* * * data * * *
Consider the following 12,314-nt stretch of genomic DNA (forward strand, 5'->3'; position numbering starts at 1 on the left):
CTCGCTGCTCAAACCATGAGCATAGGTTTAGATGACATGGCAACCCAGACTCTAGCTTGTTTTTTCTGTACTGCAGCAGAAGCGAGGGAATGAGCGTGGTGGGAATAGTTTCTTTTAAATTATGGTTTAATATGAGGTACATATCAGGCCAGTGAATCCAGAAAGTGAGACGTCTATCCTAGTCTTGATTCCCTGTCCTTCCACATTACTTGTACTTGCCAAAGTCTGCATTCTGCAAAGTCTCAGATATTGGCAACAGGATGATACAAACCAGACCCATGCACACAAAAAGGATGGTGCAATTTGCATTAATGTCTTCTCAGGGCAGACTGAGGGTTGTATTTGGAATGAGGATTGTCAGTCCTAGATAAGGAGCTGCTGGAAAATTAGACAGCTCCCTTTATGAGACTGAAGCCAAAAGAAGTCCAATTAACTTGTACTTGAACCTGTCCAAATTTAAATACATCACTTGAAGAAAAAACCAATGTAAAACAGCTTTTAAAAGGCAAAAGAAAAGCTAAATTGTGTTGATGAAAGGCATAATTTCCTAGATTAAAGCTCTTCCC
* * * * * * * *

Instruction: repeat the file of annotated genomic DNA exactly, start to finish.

Consider the following 12,314-nt stretch of genomic DNA (forward strand, 5'->3'; position numbering starts at 1 on the left):
CTCGCTGCTCAAACCATGAGCATAGGTTTAGATGACATGGCAACCCAGACTCTAGCTTGTTTTTTCTGTACTGCAGCAGAAGCGAGGGAATGAGCGTGGTGGGAATAGTTTCTTTTAAATTATGGTTTAATATGAGGTACATATCAGGCCAGTGAATCCAGAAAGTGAGACGTCTATCCTAGTCTTGATTCCCTGTCCTTCCACATTACTTGTACTTGCCAAAGTCTGCATTCTGCAAAGTCTCAGATATTGGCAACAGGATGATACAAACCAGACCCATGCACACAAAAAGGATGGTGCAATTTGCATTAATGTCTTCTCAGGGCAGACTGAGGGTTGTATTTGGAATGAGGATTGTCAGTCCTAGATAAGGAGCTGCTGGAAAATTAGACAGCTCCCTTTATGAGACTGAAGCCAAAAGAAGTCCAATTAACTTGTACTTGAACCTGTCCAAATTTAAATACATCACTTGAAGAAAAAACCAATGTAAAACAGCTTTTAAAAGGCAAAAGAAAAGCTAAATTGTGTTGATGAAAGGCATAATTTCCTAGATTAAAGCTCTTCCC